A Review of the Nigerian Energy Industry

PIB: Indigenous operators decry high taxes, royalties

Kunle Kalejaye

11 December 2012, Sweetcrude, Lagos – Nigeria’s Petroleum Industry Bill, PIB, is attracting increased controversies.

Industry players are alleging that the bill, now before the National Assembly, if passed into law, would deal a heavy blow to small field operators in the industry by way of harsh taxes and royalties rates.

They believe that the bill will also usher in harsh gas Fiscal Terms, which are not competitive. Operators also alleged that they are short changed in terms of ‘No Access to Assets’ adding that the proposed PIB JV terms are not competitive.

According to the Managing Director/CEO of Seplat Petroleum Development Company Limited, Mr. Austin Avuru, the Joint Venture, JV, oil terms are already one of the highest in the world, with additional risks relating to bunkering and security.

Avuru, who spoke at the just-concluded 18th Nigeria Economic Summit, Abuja said the country’s post-PIB period will not be a globally attractive fiscal regime and it will make many projects non-viable.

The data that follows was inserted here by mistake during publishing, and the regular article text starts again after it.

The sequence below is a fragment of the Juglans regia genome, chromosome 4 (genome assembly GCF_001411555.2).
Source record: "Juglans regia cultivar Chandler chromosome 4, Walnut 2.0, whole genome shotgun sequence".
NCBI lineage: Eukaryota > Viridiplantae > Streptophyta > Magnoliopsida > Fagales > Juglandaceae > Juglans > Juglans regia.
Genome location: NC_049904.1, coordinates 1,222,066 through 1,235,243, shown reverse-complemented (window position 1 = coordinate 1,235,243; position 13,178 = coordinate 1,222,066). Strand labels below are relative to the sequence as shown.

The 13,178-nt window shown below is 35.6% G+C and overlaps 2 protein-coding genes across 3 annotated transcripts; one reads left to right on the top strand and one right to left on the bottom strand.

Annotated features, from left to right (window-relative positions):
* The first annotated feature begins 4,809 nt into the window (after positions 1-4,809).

The Seplat boss explained that the bill did not completely address sectoral reforms while downstream problems will get worse.

He noted that issues bedeviling the nations refineries were not mentioned as
more uncertainties will trial the Midstream (Gas processing and Distribution.

However, Minister of Petroleum, Diezani Alison-Madueke, urged foreign oil companies in Nigeria to accept higher government revenues from crude production outlined in a PIB.

The Fiscal reforms in the proposed PIB would be the most comprehensive in four decades, even as she described the increase in government’s take from oil revenues as small, arguing that they were fair, given sustained higher oil prices.

“The PIB represents the largest overhaul of the government petroleum revenue system in the last four decades,” she said.

She outlined the objectives of the fiscal reforms to include:
•To simplify the collection of government revenues,
•To capture windfall profits in the case of high oil prices
•To collect more revenues from large profitable fields in the deep
offshore waters, and
•To create Nigerian employment and business opportunities, by encouraging investment in small oil and gas fields.

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